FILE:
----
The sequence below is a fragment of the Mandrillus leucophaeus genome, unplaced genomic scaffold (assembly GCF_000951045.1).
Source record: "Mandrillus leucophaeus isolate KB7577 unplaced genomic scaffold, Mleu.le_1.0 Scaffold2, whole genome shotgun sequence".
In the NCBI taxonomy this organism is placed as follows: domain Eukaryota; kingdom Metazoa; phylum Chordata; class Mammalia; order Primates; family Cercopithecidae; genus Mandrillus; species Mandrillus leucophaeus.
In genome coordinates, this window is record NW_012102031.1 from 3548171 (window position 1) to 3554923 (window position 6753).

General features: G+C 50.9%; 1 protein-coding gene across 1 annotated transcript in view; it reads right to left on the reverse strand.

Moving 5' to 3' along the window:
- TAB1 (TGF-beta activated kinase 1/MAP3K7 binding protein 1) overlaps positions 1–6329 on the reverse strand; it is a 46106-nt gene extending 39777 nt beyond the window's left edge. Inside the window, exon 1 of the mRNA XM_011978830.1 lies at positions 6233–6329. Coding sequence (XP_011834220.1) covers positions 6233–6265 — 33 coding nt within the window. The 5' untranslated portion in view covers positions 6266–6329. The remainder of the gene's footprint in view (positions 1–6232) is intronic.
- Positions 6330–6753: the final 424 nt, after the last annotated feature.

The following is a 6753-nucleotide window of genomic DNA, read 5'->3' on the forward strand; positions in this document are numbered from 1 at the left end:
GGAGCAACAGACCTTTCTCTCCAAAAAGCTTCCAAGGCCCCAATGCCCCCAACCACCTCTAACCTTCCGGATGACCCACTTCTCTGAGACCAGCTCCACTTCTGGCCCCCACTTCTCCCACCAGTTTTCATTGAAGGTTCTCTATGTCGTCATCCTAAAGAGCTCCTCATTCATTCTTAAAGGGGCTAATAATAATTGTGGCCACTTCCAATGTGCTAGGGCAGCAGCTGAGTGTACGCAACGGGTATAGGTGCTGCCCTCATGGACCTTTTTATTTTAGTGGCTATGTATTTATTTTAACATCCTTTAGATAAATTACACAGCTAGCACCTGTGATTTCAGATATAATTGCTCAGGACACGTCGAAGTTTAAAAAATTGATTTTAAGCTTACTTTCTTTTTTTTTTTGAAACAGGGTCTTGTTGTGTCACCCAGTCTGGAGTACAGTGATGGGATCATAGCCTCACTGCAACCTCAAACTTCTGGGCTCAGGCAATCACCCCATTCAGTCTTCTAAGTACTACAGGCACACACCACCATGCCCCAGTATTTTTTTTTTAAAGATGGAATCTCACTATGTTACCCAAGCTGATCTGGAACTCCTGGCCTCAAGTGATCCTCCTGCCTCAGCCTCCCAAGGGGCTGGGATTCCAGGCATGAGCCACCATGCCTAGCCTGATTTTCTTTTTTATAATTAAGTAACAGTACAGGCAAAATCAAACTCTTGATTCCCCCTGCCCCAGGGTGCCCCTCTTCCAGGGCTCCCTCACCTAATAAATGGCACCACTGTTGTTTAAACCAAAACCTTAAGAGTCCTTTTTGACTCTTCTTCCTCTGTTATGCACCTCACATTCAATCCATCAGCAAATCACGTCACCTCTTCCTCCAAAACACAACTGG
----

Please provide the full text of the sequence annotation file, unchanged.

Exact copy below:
The sequence below is a fragment of the Mandrillus leucophaeus genome, unplaced genomic scaffold (assembly GCF_000951045.1).
Source record: "Mandrillus leucophaeus isolate KB7577 unplaced genomic scaffold, Mleu.le_1.0 Scaffold2, whole genome shotgun sequence".
In the NCBI taxonomy this organism is placed as follows: domain Eukaryota; kingdom Metazoa; phylum Chordata; class Mammalia; order Primates; family Cercopithecidae; genus Mandrillus; species Mandrillus leucophaeus.
In genome coordinates, this window is record NW_012102031.1 from 3548171 (window position 1) to 3554923 (window position 6753).

General features: G+C 50.9%; 1 protein-coding gene across 1 annotated transcript in view; it reads right to left on the reverse strand.

Moving 5' to 3' along the window:
- TAB1 (TGF-beta activated kinase 1/MAP3K7 binding protein 1) overlaps positions 1–6329 on the reverse strand; it is a 46106-nt gene extending 39777 nt beyond the window's left edge. Inside the window, exon 1 of the mRNA XM_011978830.1 lies at positions 6233–6329. Coding sequence (XP_011834220.1) covers positions 6233–6265 — 33 coding nt within the window. The 5' untranslated portion in view covers positions 6266–6329. The remainder of the gene's footprint in view (positions 1–6232) is intronic.
- Positions 6330–6753: the final 424 nt, after the last annotated feature.

The following is a 6753-nucleotide window of genomic DNA, read 5'->3' on the forward strand; positions in this document are numbered from 1 at the left end:
GGAGCAACAGACCTTTCTCTCCAAAAAGCTTCCAAGGCCCCAATGCCCCCAACCACCTCTAACCTTCCGGATGACCCACTTCTCTGAGACCAGCTCCACTTCTGGCCCCCACTTCTCCCACCAGTTTTCATTGAAGGTTCTCTATGTCGTCATCCTAAAGAGCTCCTCATTCATTCTTAAAGGGGCTAATAATAATTGTGGCCACTTCCAATGTGCTAGGGCAGCAGCTGAGTGTACGCAACGGGTATAGGTGCTGCCCTCATGGACCTTTTTATTTTAGTGGCTATGTATTTATTTTAACATCCTTTAGATAAATTACACAGCTAGCACCTGTGATTTCAGATATAATTGCTCAGGACACGTCGAAGTTTAAAAAATTGATTTTAAGCTTACTTTCTTTTTTTTTTTGAAACAGGGTCTTGTTGTGTCACCCAGTCTGGAGTACAGTGATGGGATCATAGCCTCACTGCAACCTCAAACTTCTGGGCTCAGGCAATCACCCCATTCAGTCTTCTAAGTACTACAGGCACACACCACCATGCCCCAGTATTTTTTTTTTAAAGATGGAATCTCACTATGTTACCCAAGCTGATCTGGAACTCCTGGCCTCAAGTGATCCTCCTGCCTCAGCCTCCCAAGGGGCTGGGATTCCAGGCATGAGCCACCATGCCTAGCCTGATTTTCTTTTTTATAATTAAGTAACAGTACAGGCAAAATCAAACTCTTGATTCCCCCTGCCCCAGGGTGCCCCTCTTCCAGGGCTCCCTCACCTAATAAATGGCACCACTGTTGTTTAAACCAAAACCTTAAGAGTCCTTTTTGACTCTTCTTCCTCTGTTATGCACCTCACATTCAATCCATCAGCAAATCACGTCACCTCTTCCTCCAAAACACAACTGG